The main purpose of shifting our
energy consumption over to alternative energy sources like solar and
wind is of
course to avert Global Warming by decarbonizing the atmosphere.
We all know that completely decarbonizing our civilization's energy
supply is a huge task - it means we need to replace essentially all the oil used by vehicles as well
as the coal and gas used for electrical generation. This article is a
thought experiment that attempts to illustrate just how how big that
The carbon-free energy sources available for consideration include
hydro, wind, solar, tidal, geothermal and the carbon-free source
everyone loves to hate, nuclear power. Most good hydro sites are
already exploited, solar output is still too small and tidal
and geothermal power are still too new to make
convincing cases as global power sources. In the interests of
avoiding controversy, I won't use nuclear power either.
on the other hand, is a
well-understood technology with reasonable output, and it appears
to be scaling pretty well. So in
this article I'm going to examine what it would take to completely
decarbonize modern industrial civilization using only wind power.
So, how much wind power would it take to do the job?
I’ll set out my assumptions:
may need gas turbines as peaking plants, so I propose to leave 10% of
the fossil fuel use intact for that purpose and replace the other 90%
of the oil, gas and coal we currently use with electricity from wind.
propose to do it by 2050, giving us a nice generous 40 years to “git
requirement for primary energy would rise by 1% per year – this is less
than half the last 45 year average of 2.5%, but we’ll give up the other
1.5% per year to efficiency improvements and conservation.
we’re replacing thermal power with wind electricity, we get a 60%
improvement in energy converted to work, meaning we only need to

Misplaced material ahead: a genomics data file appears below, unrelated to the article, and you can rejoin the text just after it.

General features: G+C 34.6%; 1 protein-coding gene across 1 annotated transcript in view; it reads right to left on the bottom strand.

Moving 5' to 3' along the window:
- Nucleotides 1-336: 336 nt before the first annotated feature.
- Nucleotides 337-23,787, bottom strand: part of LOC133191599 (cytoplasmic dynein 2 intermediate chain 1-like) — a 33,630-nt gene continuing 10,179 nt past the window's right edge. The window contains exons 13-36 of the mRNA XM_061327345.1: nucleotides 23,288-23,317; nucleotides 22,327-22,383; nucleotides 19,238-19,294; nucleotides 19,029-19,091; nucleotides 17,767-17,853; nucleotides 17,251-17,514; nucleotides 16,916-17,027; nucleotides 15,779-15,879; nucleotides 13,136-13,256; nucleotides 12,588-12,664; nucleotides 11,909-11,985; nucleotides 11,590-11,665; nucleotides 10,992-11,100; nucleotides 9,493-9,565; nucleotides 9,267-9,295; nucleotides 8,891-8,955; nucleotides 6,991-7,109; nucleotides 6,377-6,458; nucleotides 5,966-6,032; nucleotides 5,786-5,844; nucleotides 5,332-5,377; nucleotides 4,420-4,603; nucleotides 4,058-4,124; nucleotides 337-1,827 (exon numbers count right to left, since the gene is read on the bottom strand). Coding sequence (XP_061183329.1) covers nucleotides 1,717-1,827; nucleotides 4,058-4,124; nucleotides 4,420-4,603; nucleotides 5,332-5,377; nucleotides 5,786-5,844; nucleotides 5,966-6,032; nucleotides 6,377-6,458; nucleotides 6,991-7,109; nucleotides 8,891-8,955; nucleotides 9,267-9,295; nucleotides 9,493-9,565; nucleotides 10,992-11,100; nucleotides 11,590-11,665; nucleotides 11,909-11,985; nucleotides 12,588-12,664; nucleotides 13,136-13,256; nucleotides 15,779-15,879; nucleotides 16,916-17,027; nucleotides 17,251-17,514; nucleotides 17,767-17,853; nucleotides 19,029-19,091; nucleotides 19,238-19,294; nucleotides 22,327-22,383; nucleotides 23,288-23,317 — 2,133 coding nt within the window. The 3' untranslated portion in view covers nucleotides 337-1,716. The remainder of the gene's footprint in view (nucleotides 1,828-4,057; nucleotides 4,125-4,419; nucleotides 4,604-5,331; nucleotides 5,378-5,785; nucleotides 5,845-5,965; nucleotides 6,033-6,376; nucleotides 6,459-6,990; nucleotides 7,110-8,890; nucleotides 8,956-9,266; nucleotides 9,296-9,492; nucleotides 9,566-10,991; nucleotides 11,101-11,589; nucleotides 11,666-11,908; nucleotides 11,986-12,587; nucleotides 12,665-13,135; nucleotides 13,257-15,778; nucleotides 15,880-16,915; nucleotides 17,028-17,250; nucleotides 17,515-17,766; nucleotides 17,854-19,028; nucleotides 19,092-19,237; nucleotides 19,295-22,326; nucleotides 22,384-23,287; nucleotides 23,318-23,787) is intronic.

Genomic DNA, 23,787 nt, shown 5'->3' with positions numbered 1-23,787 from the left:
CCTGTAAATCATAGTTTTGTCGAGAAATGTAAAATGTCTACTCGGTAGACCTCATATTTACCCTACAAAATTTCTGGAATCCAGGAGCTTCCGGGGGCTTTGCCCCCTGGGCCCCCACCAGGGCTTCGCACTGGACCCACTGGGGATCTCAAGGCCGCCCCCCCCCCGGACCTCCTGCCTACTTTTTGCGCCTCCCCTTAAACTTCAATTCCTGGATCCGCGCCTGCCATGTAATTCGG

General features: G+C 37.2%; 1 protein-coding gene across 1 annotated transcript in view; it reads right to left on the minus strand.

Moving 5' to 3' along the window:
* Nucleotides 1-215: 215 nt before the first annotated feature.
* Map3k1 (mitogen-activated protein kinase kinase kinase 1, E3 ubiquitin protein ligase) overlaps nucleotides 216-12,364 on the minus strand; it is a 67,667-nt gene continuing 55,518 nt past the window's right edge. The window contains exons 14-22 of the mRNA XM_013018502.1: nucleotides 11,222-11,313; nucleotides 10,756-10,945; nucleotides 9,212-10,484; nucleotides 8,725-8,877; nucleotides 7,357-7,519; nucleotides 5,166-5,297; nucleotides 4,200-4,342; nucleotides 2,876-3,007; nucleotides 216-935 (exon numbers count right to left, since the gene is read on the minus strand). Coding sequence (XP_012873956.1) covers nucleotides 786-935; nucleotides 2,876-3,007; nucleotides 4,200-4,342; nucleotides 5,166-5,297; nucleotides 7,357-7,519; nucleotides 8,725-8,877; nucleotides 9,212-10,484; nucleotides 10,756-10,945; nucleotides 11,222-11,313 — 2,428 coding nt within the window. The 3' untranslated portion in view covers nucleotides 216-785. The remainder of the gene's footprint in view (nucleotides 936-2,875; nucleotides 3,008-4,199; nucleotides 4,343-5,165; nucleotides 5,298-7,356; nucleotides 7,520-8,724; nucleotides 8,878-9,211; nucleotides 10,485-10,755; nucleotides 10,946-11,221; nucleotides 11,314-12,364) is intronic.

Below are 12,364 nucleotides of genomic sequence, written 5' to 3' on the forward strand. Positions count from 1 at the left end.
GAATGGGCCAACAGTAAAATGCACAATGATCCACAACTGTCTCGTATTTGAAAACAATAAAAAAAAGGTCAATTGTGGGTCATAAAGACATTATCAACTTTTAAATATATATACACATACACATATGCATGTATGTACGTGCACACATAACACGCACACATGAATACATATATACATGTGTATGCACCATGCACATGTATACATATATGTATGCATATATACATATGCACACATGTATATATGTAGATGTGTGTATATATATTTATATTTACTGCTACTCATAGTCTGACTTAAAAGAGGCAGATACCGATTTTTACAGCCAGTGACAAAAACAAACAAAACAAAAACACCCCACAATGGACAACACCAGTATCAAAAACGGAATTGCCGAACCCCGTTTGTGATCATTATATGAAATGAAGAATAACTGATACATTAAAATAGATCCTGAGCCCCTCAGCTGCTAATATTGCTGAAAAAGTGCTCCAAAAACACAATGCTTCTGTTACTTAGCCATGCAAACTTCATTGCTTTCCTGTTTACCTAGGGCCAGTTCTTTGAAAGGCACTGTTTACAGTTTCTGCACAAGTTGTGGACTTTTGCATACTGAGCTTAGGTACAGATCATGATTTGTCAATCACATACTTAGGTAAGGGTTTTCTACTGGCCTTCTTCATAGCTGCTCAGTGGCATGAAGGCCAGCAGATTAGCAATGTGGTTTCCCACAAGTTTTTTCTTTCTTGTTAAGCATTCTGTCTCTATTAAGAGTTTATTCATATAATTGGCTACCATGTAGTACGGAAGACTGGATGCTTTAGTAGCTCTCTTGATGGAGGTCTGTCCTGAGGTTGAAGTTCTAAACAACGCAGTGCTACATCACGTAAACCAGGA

replace 40% of the fossil BTUs.
do it all with 5 MW turbines that run at an average capacity factor of
let's dive into the calculations:
world currently uses 9800 million tonnes of oil equivalent (mtoe) per
year of fossil fuels. A 1% growth rate puts the 2050 usage at 14,750
Keeping 10% of that usage intact means we have to replace the work done
by 13,275 mtoe.
Applying our 40% conversion factor, we will need to replace about 5300
According to BP’s Statistical Review of World Energy 2010 (the source
for all the data here) the conversion factor they use for electricity
is 12,000,000 MWh per mtoe. So we will need to be able to generate need
63,600,000,000 MWh of electricity from wind in 2050.
A 5 MW turbine running at 23% capacity produces about 10,000 MWh in a
In 2050 therefore, we would need to have a total of 6,300,000 5MW turbines running
If we installed the same number of them every year, we would need to
install 157,500 turbines, or 787.5 GW of capacity every year to reach
the required capacity by 2050.
Of course, 40 years is beyond the life cycle of a turbine. Assuming a
20 year life cycle, we will need to replace all the 20-year-old
turbines at the same time as we’re installing the new ones. So by 2050
we’d be re-installing 5% of the operating plant each year, or 315,000
turbines a year, which we would need to continue forever.
That means installing 1575 GW of new capacity every year.
1575 GW of capacity requires 315,000 turbines every year, which
averages out to the manufacture and installation of one new 5 MW turbine every two minutes -
Last year we installed 37.5 GW. We will need to maintain 40 times that
installation essentially forever to get the job done.
As a way of clarifying the scale of the task in my own mind, I decided
to see what the installation rates and costs were for this model.
I use the same basic assumptions here as above: the goal is to replace
90% of fossil fuels with wind power, keeping hydro and nuclear
contributions intact. It's worth remembering that even though I'm using
wind power in this example, the technology doesn't matter - it could
include CSP, PV, tidal, hydro in any mix. The important thing is that
the model replaces 90% of all fossil fuels (including gasoline, diesel
fuel, aviation fuel, natural gas and coal) with electricity. For the
purposes of this model, the only difference between the various
renewable generating technologies would be capital cost and life cycle.